When it comes to Derleth’s stories under his own name, a compilation has come out – titled, quite aptly, In Lovecraft’s Shadow – but it’s a bit dear and frankly this material isn’t worth shelling out top dollar for. Instead, I’ve gone with whichever sources I have to had or can obtain cheaply. The seminal Cthulhu Mythos anthology Tales of the Cthulhu Mythos – in both its original Derleth-compiled form and in the revised version prepared by James Turner – includes a couple of Derleth stories. Tales of the Lovecraft Mythos, a similarly well-regarded anthology compiled by Robert M. Price with an eye to making an “alternate” take on Tales of the Cthulhu Mythos, compiles others. Aside from these, Derleth put out two books through Arkham House exclusively devoted to his Mythos tales; The Mask of Cthulhu contains standalone stories, whilst The Trail of Cthulhu is a linked series of stories featuring the character of Professor Laban Shrewsbury. Mask and Trail have been compiled into a single volume (with a spectacularly ugly cover) as Quest For Cthulhu.
Between the two Tales anthologies, the volumes compiled in Quest, and the Lovecraft collaborations, we’re going to be able to cover almost all of Derleth’s Mythos material. We are missing a few stories, but I’m inclined to argue that the fact that nobody – not even Derleth himself – seems to have seen fit to compile them outside of Derleth-focused collections suggests that they aren’t especially scintillating examples of his work. In this article I am going to tackle the stories in a rough chronological order, based on their known publication or completion dates, since I think this reveals how Derleth’s hucksterish exploitation of Lovecraft’s legacy got even more brazen over time.
Before I get onto the stories, I want to spend a moment to talk about a thing I call the Standard Narrative. You see, Derleth’s Mythos stories are so formulaic that a whole stack of them all have the same basic plot: some guy, usually but not always the narrator, inherits a spooky old house from an ancestor or relative of dubious reputation. They move in, with perhaps some unnerved whispering from superstitious locals, and soon a number of very vague supernatural manifestations take place. They spend much time reading spooky old tomes left behind in the house, read a whole bunch of waffle about Derleth’s personal vision of the Mythos, and sooner or later get dragged into nasty Mythos happenings, quite often as a result of some form of possession or supernatural influence which makes them do various nasty things.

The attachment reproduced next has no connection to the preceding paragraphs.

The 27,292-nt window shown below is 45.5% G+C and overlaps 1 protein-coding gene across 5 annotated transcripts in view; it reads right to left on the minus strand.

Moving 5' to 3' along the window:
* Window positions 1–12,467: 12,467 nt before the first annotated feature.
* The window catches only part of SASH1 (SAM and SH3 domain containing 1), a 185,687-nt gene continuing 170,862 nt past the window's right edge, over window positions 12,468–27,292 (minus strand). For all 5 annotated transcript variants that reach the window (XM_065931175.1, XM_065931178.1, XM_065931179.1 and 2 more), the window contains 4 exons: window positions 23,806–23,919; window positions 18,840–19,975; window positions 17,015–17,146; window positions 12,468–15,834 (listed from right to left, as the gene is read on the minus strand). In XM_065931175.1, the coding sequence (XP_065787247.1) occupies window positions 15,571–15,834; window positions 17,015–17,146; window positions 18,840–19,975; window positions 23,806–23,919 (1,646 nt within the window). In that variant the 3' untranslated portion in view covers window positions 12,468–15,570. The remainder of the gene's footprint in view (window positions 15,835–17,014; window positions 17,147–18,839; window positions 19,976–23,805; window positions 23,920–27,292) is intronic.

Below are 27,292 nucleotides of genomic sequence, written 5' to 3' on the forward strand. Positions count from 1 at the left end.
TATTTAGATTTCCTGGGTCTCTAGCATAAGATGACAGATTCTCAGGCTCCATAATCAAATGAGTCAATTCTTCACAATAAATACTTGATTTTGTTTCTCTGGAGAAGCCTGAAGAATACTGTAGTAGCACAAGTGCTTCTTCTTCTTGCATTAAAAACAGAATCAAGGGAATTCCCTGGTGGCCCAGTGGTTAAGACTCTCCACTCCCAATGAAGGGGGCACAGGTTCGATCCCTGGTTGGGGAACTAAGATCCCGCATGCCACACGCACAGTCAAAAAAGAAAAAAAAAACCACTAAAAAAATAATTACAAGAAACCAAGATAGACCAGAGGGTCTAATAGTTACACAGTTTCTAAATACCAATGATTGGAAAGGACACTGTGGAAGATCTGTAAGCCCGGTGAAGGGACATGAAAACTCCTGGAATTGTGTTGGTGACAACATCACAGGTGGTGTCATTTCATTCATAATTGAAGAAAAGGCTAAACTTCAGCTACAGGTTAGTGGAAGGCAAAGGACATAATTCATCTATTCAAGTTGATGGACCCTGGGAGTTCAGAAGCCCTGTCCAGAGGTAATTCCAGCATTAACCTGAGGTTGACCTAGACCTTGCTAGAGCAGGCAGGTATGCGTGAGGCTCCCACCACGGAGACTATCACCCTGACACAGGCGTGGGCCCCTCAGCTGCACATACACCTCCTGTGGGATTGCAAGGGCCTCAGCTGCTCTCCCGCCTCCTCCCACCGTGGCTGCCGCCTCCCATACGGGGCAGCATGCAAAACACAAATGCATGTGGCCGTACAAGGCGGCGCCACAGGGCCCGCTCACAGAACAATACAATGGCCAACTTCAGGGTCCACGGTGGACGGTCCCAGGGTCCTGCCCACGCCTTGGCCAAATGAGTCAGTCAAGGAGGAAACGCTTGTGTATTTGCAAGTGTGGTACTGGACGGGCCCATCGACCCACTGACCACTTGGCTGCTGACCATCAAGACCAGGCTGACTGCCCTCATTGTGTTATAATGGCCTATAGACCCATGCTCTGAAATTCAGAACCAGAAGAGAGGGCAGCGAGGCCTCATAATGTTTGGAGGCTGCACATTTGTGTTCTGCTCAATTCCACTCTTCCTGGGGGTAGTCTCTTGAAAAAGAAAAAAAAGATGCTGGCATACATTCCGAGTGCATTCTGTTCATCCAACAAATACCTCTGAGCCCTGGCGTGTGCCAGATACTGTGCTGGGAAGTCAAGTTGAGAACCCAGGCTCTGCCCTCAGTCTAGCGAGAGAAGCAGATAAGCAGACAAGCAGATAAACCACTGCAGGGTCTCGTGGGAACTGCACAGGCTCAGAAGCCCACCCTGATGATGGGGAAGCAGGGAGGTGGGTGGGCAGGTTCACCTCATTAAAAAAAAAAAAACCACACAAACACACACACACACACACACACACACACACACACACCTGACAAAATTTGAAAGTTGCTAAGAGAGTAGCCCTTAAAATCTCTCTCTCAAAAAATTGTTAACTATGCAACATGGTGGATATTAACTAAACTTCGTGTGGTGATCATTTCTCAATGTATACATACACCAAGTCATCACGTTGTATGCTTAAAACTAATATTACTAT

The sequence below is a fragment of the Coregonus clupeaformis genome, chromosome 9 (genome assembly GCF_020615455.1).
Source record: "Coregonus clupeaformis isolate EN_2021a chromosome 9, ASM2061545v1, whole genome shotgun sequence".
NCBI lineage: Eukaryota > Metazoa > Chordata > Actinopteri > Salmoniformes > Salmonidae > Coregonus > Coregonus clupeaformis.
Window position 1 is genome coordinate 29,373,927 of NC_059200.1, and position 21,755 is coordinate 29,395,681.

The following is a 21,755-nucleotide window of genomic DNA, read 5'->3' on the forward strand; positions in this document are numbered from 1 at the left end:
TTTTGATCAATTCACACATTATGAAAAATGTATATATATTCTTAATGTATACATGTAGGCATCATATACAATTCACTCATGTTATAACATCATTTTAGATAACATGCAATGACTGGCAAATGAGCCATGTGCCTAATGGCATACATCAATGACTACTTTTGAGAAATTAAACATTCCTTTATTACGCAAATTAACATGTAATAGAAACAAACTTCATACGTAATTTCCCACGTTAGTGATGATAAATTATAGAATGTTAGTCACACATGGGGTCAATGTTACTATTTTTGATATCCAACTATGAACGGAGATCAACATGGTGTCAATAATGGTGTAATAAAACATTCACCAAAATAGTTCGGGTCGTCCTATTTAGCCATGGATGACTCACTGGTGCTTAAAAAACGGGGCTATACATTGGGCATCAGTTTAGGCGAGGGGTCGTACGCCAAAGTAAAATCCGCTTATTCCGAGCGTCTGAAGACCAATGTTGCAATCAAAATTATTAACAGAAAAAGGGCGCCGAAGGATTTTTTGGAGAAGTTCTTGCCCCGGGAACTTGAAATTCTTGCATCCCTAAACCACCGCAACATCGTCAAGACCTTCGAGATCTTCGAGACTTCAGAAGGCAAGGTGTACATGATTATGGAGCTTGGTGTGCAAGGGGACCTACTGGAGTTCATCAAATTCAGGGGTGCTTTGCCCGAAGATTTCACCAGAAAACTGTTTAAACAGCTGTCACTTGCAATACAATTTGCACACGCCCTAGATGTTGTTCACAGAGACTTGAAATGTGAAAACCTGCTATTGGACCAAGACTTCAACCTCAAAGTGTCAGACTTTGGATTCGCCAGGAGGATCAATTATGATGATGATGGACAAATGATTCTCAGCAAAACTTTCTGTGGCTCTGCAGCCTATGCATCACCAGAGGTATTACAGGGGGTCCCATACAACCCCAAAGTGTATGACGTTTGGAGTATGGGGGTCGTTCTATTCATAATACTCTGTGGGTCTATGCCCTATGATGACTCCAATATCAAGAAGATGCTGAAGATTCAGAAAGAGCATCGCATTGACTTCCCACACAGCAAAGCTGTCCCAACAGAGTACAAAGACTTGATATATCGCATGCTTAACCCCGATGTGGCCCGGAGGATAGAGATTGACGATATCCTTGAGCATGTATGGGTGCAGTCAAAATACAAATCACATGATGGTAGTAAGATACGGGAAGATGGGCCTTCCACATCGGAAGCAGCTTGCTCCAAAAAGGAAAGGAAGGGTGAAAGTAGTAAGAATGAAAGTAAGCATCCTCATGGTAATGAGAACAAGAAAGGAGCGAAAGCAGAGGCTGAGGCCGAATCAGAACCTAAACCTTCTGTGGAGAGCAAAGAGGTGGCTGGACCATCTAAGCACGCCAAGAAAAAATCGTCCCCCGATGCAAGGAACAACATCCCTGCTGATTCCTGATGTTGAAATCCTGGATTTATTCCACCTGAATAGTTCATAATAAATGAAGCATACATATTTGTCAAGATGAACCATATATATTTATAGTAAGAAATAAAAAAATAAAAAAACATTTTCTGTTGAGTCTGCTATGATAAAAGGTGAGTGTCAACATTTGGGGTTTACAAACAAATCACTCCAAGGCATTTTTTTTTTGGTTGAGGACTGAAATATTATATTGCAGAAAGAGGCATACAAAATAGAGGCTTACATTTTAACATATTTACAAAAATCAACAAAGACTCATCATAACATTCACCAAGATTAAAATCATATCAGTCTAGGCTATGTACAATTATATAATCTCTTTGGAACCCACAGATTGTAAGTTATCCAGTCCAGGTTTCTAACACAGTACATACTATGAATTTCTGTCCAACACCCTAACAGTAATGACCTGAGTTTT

The Standard Narrative is a mashup of Derleth’s own habits and various motifs borrowed from a range of Lovecraft stories. The end results, like tea from the drink dispensers in The Hitchhiker’s Guide to the Galaxy, is something which is almost, but not quite, entirely unlike Lovecraft, in the sense that Lovecraft never quite ended up telling a story according to this model. (The closest he came was probably The Diary of Alonzo Typer, but that was a revision of a story originally written by William Lumley rather than a piece Lovecraft necessarily thought up all by himself, and even then that has some significant differences – for one thing, Typer is way more clued-in on Mythos matters from the start than any of Derleth’s doomed inheritors are.)
I am outlining the Standard Narrative here because, frankly, reiterating it each and every time Derleth uses it would become atrociously tedious. It is a creative rut that Derleth would frequently return to, with decidedly mediocre results.
From Early Scribblings to the Start of the Trail
The first story Robert M. Price chooses to preserve in Tales of the Lovecraft Mythos is The Lair of the Star-Spawn, a piece that Derleth co-wrote with Mark Schorer, who would be a fairly accomplished academic critic in the long run. Derleth and Schorer had been boyhood friends, and had decided it would be fun to churn out some entertaining little pulp horror stories for the magazine market; renting a cabin on the Wisconsin River for their summer holiday, they spent their time penning a number of collaborations, of which this was one.
Price’s decision to include this story seems to have been motivated more by its importance to the development of Derleth’s ideas about the Mythos than by its own intrinsic quality. It was, in fact, the first Mythos story that Derleth worked on, and the story in which he first laid out his underlying mythology of the war between the Elder Gods and the Old Ones – though the use of the terminology is rather muddled and confused here, as though he hadn’t settled on what to call them. You have the assumption of the Old Ones being imprisoned deliberately, by external forces, you have the baddies being associated with Rigel and Betelgeuse whilst the good guys are associated with Orion, you have the very stark good-vs.-evil presentation of the supernatural entities; it’s all here.
That said, some of the aspects of Derleth’s Mythos aren’t fully devleoped here. For instance, the story can be read as implying that only some of them are – only Cthulhu, Hastur, Lloigor and Zhar are mentioned here, and if Cthulhu wasn’t mentioned the story would have basically no connection to Lovecraft’s work since Lovecraft never used Hastur except as a name to occasionally drop here and there. (This is the only story by Derleth I am aware of where Lloigor and Zhar take centre stage, though Colin Wilson would later adopt the name Lloigor and use it for a much more interesting yarn that radically broke from Derleth’s conception of the Mythos.)